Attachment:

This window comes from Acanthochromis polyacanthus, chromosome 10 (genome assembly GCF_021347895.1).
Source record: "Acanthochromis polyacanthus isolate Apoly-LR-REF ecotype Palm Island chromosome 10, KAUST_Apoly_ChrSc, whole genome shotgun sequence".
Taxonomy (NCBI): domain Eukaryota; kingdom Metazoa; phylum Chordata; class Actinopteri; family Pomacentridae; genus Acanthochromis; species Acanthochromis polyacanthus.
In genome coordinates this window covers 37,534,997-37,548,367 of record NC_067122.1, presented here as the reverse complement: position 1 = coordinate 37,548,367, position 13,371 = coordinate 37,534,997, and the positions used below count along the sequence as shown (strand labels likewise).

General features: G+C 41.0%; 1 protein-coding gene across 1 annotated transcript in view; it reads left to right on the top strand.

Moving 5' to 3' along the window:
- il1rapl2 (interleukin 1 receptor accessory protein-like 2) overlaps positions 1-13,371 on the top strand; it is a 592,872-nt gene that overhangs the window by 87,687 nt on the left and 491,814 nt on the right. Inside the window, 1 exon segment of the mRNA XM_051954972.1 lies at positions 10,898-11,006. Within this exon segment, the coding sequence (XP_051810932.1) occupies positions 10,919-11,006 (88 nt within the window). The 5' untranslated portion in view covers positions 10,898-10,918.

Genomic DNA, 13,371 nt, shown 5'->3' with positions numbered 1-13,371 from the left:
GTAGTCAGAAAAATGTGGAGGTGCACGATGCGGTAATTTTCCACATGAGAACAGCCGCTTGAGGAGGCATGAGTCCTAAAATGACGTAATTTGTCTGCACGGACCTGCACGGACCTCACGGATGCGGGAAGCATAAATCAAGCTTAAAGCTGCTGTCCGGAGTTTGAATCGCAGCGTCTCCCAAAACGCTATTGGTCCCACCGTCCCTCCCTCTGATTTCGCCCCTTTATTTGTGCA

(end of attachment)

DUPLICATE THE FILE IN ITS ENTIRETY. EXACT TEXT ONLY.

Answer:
This window comes from Acanthochromis polyacanthus, chromosome 10 (genome assembly GCF_021347895.1).
Source record: "Acanthochromis polyacanthus isolate Apoly-LR-REF ecotype Palm Island chromosome 10, KAUST_Apoly_ChrSc, whole genome shotgun sequence".
Taxonomy (NCBI): domain Eukaryota; kingdom Metazoa; phylum Chordata; class Actinopteri; family Pomacentridae; genus Acanthochromis; species Acanthochromis polyacanthus.
In genome coordinates this window covers 37,534,997-37,548,367 of record NC_067122.1, presented here as the reverse complement: position 1 = coordinate 37,548,367, position 13,371 = coordinate 37,534,997, and the positions used below count along the sequence as shown (strand labels likewise).

General features: G+C 41.0%; 1 protein-coding gene across 1 annotated transcript in view; it reads left to right on the top strand.

Moving 5' to 3' along the window:
- il1rapl2 (interleukin 1 receptor accessory protein-like 2) overlaps positions 1-13,371 on the top strand; it is a 592,872-nt gene that overhangs the window by 87,687 nt on the left and 491,814 nt on the right. Inside the window, 1 exon segment of the mRNA XM_051954972.1 lies at positions 10,898-11,006. Within this exon segment, the coding sequence (XP_051810932.1) occupies positions 10,919-11,006 (88 nt within the window). The 5' untranslated portion in view covers positions 10,898-10,918.

Genomic DNA, 13,371 nt, shown 5'->3' with positions numbered 1-13,371 from the left:
GTAGTCAGAAAAATGTGGAGGTGCACGATGCGGTAATTTTCCACATGAGAACAGCCGCTTGAGGAGGCATGAGTCCTAAAATGACGTAATTTGTCTGCACGGACCTGCACGGACCTCACGGATGCGGGAAGCATAAATCAAGCTTAAAGCTGCTGTCCGGAGTTTGAATCGCAGCGTCTCCCAAAACGCTATTGGTCCCACCGTCCCTCCCTCTGATTTCGCCCCTTTATTTGTGCA